The plot is deceivingly simple at first – a teenager (Dylan O’Brien) find himself dazedly placed in a maze where other teenagers like him reside, in the same situation. They are trapped in a box – known as The Glade, where an impressive and colossal maze surrounds them, preventing their escape unless they find a seemingly non-existent exit. Here, disputes occur and tension rises, toppling over as the only girl is introduced into the fray (Kaya Scodelairo). As the walls to the maze then refuse to close, the terrible inhabitants of the maze known as Grievers come out to play…

Basically, think a modern version of Lord of the Flies.

One of the film’s greatest strengths is the tone and mood it creates; there is an overbearing sense of urgency, which comes across fantastically to the audience. While many YA flicks don’t encapsulate the looming, dread-foreshadowing tone that may be more suited to their source material (instead resorting to cheap jokes or melodramatic romance), The Maze Runner captures this perfectly. Scenes such as the sprint to escape the closing walls of the maze, and the introduction to the hideous Grievers, are incredibly tense and increasingly stressful (and enjoyable) to watch. The Maze Runner takes itself very seriously, and while that approach has been misused in recent history (Man of Steel comes to mind immediately), it’s masterfully used here to squeeze the largest amount of intensity out of the film as it can muster. Yet while the film is gripping, it’s also contemplative and intriguing, where many loose strands that the plot begins with urges the audience to remain focused.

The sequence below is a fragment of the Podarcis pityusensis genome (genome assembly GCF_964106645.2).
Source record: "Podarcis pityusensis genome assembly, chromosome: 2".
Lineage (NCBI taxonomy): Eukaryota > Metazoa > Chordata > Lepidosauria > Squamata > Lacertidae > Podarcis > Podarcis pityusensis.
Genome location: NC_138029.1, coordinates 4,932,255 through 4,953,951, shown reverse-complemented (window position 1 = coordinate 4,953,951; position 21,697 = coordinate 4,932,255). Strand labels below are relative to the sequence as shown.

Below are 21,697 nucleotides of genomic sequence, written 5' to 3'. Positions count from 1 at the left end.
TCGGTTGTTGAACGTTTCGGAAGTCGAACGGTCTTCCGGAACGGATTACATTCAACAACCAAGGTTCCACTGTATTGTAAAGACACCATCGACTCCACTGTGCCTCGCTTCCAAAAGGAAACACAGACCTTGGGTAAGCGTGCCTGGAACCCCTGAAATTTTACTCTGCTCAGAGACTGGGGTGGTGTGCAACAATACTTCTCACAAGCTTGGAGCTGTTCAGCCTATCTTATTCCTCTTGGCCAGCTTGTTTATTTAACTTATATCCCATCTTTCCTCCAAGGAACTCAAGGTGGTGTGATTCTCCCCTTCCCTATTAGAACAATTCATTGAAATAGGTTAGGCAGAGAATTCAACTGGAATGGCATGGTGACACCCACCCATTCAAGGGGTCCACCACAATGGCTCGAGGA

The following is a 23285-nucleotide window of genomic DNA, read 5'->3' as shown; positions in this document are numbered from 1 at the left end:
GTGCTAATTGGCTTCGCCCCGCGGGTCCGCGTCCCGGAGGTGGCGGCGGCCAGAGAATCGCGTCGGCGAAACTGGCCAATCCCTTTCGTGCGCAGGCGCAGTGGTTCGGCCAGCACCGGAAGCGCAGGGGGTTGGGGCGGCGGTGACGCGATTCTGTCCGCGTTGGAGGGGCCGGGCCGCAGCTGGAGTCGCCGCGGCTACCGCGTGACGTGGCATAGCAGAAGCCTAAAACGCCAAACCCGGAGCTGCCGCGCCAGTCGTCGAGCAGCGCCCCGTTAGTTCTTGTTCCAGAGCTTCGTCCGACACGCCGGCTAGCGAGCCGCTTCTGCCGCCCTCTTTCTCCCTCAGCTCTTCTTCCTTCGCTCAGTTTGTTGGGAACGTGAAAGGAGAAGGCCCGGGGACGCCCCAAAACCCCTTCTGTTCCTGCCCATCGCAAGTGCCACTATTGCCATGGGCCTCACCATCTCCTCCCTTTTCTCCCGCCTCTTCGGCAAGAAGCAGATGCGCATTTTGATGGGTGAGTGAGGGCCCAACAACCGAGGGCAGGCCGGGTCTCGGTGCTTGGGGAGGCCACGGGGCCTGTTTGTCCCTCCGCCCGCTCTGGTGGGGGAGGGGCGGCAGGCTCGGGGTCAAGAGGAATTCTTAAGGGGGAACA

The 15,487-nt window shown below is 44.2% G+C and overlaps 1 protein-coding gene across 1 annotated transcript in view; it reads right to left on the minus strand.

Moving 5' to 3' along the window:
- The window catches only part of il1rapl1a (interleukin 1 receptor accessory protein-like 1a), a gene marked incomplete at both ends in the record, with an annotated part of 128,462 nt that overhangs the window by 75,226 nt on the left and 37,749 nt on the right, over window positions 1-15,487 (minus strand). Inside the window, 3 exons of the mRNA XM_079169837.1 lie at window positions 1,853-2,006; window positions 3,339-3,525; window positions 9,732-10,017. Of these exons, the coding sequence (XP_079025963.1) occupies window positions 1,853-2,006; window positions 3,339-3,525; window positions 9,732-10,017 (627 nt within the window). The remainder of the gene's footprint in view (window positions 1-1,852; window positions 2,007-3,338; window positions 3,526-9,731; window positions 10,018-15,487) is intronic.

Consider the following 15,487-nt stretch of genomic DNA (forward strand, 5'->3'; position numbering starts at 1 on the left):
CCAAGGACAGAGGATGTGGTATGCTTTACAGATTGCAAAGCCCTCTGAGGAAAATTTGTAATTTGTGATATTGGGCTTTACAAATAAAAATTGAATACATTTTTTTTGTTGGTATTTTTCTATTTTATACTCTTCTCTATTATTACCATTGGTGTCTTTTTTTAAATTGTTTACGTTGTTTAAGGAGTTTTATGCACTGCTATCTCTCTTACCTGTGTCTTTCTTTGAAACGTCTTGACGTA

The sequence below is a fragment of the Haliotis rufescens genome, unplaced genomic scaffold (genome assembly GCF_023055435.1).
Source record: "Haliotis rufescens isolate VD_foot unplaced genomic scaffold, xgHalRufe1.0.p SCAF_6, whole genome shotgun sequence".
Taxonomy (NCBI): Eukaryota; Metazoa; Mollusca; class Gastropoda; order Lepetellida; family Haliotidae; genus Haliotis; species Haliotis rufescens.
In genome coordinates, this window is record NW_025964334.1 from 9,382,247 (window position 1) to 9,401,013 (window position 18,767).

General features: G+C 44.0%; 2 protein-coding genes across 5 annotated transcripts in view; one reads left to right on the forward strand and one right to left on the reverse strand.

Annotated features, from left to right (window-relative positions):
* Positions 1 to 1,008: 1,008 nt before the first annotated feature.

Another impressive aspect of The Maze Runner is the acting of the main characters. Dylan O’Brien plays both the confused and the increasingly-confident hero extremely well, where his understated performance contains exactly the right amount of both bravado and pretense at knowing how to deal with the situation he’s in. Will Poulter, hot off last year’s BAFTA Rising Star Award, plays fellow trapped teenager Gally with a bullish confidence, his antagonistic intentions contradicted by his good intentions. While he may serve as the antithesis to O’Brien’s protagonist, his performance is both sympathetic and easy to relate to. Thomas Brodie-Sangster (He’s 24! 24!) plays second-in-command Newt with subtle kindness, acted out well enough but mainly used for expositional purposes. Similarly impressive is relative newcome Ki Long-Hee, who plays the main action figure of the film, Minho. His performance carries an air of competence and physicality, a facade that protects his feelings of helplessness towards the situation he finds himself in.

Less impressive is the supporting cast, where the line deliverance is robotic and devoid of any empathy. It’s a compliment to the main cast’s acting (or inversely, an insult to the supporting cast’s) that their performance is so prominent in how lifeless they are. And while the plot is simple, it unravels rather quickly into many loose strands, where only a small amount are tied up (of course, there is 2015’s sequel to look forward to). Finally, despite the stunning CGI, where the maze in particular looks epic both aesthetically and in scale, there are a few short moments where the effects are clear and obvious, though that shouldn’t detract from the film too much.